Trilled song types are more salient than non-trilled song types in agonistic interactions between male song sparrows (Melospiza Melodia)

WCU Author/Contributor (non-WCU co-authors, if there are any, appear on document)
Cameron Bryant Duke (Creator)
Western Carolina University (WCU )
Web Site:
Barbara Ballentine

Abstract: Most research on song complexity has mainly focused on repertoire size. However, the way various song structures within a repertoire function in male-male interactions is less well understood. In this study, I have explored the functional significance of songs containing a trilled syllable type shown to have a clear maximum physiological performance barrier versus songs that lack a trilled element. I performed playback experiments with 44 song sparrows on the campus of Western Carolina University in North Carolina. I found that males responded significantly more strongly to trilled than non-trilled songs, suggesting that song sparrows discriminate between song types within a repertoire. The results of this study suggest that male-male interactions may be important drivers for the evolution of complex repertoires in song sparrows. Future studies should focus on understanding how trilled and non-trilled songs function in male-male interactions.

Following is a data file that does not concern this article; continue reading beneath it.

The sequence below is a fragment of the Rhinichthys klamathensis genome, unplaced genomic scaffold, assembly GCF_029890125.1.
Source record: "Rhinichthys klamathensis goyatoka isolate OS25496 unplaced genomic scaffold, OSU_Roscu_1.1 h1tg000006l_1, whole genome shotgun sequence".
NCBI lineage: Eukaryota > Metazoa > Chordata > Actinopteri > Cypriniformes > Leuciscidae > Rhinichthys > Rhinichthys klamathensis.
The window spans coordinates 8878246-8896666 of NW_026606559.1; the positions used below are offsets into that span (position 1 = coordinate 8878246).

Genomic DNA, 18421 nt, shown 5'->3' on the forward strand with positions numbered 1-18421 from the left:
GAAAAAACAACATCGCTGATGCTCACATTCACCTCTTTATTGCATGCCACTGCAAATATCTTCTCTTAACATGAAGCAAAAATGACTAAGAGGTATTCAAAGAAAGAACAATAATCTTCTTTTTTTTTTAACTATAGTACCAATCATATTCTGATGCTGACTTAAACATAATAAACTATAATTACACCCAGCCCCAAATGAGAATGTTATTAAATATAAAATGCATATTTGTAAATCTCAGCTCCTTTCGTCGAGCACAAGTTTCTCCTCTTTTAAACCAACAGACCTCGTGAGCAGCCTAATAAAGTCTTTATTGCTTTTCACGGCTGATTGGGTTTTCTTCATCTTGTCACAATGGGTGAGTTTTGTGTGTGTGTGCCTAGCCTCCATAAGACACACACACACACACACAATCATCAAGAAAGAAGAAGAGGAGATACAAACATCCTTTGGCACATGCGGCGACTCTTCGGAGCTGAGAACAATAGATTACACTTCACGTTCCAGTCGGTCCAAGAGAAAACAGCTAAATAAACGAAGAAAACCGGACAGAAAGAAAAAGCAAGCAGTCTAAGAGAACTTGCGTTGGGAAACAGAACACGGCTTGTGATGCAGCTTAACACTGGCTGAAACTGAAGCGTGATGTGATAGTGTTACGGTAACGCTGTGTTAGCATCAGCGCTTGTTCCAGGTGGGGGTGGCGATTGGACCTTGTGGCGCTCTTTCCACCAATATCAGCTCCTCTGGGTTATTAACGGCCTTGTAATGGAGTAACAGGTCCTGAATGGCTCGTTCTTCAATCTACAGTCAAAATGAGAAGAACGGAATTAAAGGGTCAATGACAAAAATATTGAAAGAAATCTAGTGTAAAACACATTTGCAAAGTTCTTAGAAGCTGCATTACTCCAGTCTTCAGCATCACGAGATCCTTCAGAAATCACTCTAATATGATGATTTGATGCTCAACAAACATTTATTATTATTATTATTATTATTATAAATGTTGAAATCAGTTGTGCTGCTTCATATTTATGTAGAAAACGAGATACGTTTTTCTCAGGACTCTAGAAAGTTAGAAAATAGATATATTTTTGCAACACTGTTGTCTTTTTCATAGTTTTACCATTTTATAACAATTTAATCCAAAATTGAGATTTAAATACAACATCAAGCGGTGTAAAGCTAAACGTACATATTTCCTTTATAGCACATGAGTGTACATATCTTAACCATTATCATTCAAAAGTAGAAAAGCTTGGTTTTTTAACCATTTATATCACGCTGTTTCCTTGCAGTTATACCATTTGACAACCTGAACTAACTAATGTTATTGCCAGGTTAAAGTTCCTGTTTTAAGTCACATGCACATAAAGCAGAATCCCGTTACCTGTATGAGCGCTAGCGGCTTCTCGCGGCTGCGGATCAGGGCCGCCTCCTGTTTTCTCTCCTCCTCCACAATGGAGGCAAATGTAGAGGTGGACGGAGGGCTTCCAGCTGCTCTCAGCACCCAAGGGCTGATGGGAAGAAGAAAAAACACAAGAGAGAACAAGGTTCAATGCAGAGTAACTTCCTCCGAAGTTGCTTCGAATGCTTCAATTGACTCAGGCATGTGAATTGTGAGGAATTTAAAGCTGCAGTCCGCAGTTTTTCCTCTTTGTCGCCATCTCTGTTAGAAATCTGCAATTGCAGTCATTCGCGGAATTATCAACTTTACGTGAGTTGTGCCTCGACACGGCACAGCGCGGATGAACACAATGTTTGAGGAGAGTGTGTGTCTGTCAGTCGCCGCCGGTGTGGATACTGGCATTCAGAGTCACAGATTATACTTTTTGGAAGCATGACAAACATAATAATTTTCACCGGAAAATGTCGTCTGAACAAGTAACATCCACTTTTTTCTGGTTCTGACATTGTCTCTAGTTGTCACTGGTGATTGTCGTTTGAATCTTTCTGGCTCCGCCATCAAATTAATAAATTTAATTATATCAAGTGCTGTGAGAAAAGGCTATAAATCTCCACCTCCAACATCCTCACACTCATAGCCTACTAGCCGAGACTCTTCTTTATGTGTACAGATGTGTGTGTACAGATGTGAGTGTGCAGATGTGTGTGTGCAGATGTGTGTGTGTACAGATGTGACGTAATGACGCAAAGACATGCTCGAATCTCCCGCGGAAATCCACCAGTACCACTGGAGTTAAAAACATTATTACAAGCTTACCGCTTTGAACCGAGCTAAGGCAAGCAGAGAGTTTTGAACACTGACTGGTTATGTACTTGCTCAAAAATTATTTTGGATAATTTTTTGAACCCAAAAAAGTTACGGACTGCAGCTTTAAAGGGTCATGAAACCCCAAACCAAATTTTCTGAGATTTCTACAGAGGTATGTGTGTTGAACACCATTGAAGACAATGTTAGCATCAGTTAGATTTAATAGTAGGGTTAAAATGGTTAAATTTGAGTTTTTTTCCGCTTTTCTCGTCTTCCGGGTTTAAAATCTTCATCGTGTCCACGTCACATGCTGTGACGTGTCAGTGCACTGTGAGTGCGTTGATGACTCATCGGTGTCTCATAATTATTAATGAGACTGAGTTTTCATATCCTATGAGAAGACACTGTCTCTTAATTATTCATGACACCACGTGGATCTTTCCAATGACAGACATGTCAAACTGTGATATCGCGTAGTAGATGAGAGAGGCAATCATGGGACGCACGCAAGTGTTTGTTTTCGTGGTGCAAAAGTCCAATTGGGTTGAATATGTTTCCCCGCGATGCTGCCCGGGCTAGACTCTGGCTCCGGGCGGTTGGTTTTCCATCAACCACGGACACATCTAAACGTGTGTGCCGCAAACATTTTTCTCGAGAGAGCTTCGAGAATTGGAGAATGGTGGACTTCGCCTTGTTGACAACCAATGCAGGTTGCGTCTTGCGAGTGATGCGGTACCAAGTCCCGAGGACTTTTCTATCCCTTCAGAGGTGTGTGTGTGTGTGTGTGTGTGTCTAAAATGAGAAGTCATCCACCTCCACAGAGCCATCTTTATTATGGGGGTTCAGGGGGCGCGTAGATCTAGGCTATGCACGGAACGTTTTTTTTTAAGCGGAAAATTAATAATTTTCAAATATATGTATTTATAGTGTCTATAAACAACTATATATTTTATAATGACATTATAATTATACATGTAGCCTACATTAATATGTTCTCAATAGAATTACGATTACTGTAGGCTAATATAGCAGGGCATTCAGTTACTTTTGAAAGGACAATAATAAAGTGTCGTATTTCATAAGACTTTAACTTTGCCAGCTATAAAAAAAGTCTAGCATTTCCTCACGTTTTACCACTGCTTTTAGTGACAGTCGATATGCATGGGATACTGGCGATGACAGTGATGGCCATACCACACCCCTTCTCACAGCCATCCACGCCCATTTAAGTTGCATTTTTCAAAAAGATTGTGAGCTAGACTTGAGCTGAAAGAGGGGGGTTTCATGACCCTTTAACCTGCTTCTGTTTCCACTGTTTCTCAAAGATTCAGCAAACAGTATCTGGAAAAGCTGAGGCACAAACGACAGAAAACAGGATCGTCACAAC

Additional Information

Language: English
Date: 2017
Agonistic, Repertoire, Song, Sparrow, Trill
Song sparrow -- Vocalization -- North Carolina -- Cullowhee
Song sparrow -- Behavior -- North Carolina -- Cullowhee
Birdsongs -- North Carolina -- Cullowhee
Social behavior in animals -- North Carolina -- Cullowhee

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